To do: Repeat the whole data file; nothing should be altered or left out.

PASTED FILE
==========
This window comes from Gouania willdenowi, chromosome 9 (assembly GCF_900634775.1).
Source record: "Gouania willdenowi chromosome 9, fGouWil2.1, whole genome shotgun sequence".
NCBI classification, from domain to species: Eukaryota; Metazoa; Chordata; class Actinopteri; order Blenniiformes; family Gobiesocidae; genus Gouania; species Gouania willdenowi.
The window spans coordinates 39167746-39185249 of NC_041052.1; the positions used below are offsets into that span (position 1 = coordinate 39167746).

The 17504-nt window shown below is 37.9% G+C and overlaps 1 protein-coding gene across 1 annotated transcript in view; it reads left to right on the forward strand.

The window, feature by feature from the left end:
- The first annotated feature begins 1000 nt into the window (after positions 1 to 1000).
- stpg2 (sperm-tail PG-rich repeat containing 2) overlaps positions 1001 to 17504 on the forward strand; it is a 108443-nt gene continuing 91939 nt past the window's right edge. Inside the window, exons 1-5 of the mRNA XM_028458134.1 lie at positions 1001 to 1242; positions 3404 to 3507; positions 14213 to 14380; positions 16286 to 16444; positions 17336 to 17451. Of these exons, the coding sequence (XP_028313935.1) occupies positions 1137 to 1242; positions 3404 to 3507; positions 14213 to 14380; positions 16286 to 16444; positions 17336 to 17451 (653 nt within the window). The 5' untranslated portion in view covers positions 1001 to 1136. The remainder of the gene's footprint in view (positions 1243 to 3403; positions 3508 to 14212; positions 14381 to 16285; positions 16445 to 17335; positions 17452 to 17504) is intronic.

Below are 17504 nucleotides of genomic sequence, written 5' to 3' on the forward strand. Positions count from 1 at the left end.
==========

This window comes from Gouania willdenowi, chromosome 9 (assembly GCF_900634775.1).
Source record: "Gouania willdenowi chromosome 9, fGouWil2.1, whole genome shotgun sequence".
NCBI classification, from domain to species: Eukaryota; Metazoa; Chordata; class Actinopteri; order Blenniiformes; family Gobiesocidae; genus Gouania; species Gouania willdenowi.
The window spans coordinates 39167746-39185249 of NC_041052.1; the positions used below are offsets into that span (position 1 = coordinate 39167746).

The 17504-nt window shown below is 37.9% G+C and overlaps 1 protein-coding gene across 1 annotated transcript in view; it reads left to right on the forward strand.

The window, feature by feature from the left end:
- The first annotated feature begins 1000 nt into the window (after positions 1 to 1000).
- stpg2 (sperm-tail PG-rich repeat containing 2) overlaps positions 1001 to 17504 on the forward strand; it is a 108443-nt gene continuing 91939 nt past the window's right edge. Inside the window, exons 1-5 of the mRNA XM_028458134.1 lie at positions 1001 to 1242; positions 3404 to 3507; positions 14213 to 14380; positions 16286 to 16444; positions 17336 to 17451. Of these exons, the coding sequence (XP_028313935.1) occupies positions 1137 to 1242; positions 3404 to 3507; positions 14213 to 14380; positions 16286 to 16444; positions 17336 to 17451 (653 nt within the window). The 5' untranslated portion in view covers positions 1001 to 1136. The remainder of the gene's footprint in view (positions 1243 to 3403; positions 3508 to 14212; positions 14381 to 16285; positions 16445 to 17335; positions 17452 to 17504) is intronic.

Below are 17504 nucleotides of genomic sequence, written 5' to 3' on the forward strand. Positions count from 1 at the left end.